Australia is to Stop using Carryover Credits.
Scott Morrison has stated that Australia is to stop using Carryover Credits to meet emissions targets, in line with the rest of the world.
What does this actually mean?
Using the definition below, it ‘could’ mean something like this:
Assume a country has a target of 8% per year.
- 1st year: save 11%. 3 more than needed.
- 2nd year: save only 7% but use the 3 from last year to say 10%, 2 more than needed.
- 3rd year: save only 7% but use the 1 from last year, to make 8%.
1st year: save 8%. The target.
2nd year: save 8%. The target.
3rd year: save 8%. The target.
4th year: 1% being brought forward.
The full three years total 25%. All three years combined exceed the cumulative target total of 24% for three years by using carryover credits.
But without Carryover Credits, only one year actually exceeded the target.
A different country may hit the same target exactly, every year for 3 years, with 8% per year, totalling 24%. That is lower than the first example with 25%. But they are classed as better with three years on target, compared to only one.
Therefore a 24% reduction is good, but a 25% reduction is bad.
These figures are pure examples to show how it COULD be defined.
The real numbers could be very interesting.
What are Carryover Credits
Carryover Credits (Kyoto carryover credits) are a carbon accounting measure by which nations count historical emission reductions that exceeded previous international goals towards its current targets.
In essence, carryover credits represent the volume of emissions a country could have released, but did not.
On 19th November 2020, Scott Morrison told senior business leaders that his government may NOT need carryover credits to meet its emissions reduction targets, because he is “confident our policies will get this job done”, and he characterised the carryover credits from the Kyoto period as analogous to “getting ahead on your mortgage repayments”.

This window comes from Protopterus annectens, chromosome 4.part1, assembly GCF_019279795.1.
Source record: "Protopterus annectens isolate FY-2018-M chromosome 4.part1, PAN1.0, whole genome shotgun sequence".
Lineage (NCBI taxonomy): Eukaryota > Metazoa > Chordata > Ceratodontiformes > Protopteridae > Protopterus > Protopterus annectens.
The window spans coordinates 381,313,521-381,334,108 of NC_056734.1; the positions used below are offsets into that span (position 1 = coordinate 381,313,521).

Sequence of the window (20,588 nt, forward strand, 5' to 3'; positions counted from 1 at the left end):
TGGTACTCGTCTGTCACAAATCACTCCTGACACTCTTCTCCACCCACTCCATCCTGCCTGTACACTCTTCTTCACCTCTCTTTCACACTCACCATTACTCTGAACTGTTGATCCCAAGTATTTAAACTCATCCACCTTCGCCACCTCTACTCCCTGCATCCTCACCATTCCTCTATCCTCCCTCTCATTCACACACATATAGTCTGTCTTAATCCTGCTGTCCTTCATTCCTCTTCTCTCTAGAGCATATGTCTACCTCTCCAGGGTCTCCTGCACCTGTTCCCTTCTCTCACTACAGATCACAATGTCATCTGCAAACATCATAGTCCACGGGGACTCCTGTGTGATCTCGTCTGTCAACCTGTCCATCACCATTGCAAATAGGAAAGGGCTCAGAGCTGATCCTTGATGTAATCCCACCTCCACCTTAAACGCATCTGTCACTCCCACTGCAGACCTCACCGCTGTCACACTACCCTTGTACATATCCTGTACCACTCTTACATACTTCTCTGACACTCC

Scott Morrison has confirmed Australia will attend the virtual “climate ambition summit” on 12 December to “correct mistruths” about the government’s heavily criticised record on emissions reduction.
Other countries are urging Australia to adopting a zero emissions pledge by 2050.
Australia’s current 2030 target is a 26%-28% cut below 2005 levels, without deploying the Kyoto-era (carryover credits) accounting concession. www.theguardian.com
Australian Share of World Emissions.
Australia produces 1.3% of the worlds carbon emissions.
The energy sector (comprising stationary energy, transport and fugitive emissions from fuels) continues to be the dominant source of Australia’s GHG emissions, accounting for 74% of net emissions.
If Australia was a smaller country, the transport cost in carbon emissions would be much smaller, but there is little that can be done about that, until all vehicles; cars, truck, planes etc., are carbon neutral.
Change in Australian Emissions 2000-2020.
Carbon Emissions from Natural Events.
Australian Emissions can vary significantly from year to year, with extreme events such as bushfires and drought, which lead to major loss of carbon from vegetative and soil sinks.
The historic wildfires in Australia likely unleashed about 1 billion tons of carbon dioxide into the atmosphere, equivalent to nearly double the country’s total yearly fossil fuel emissions, according to scientists. (nbcnews.com)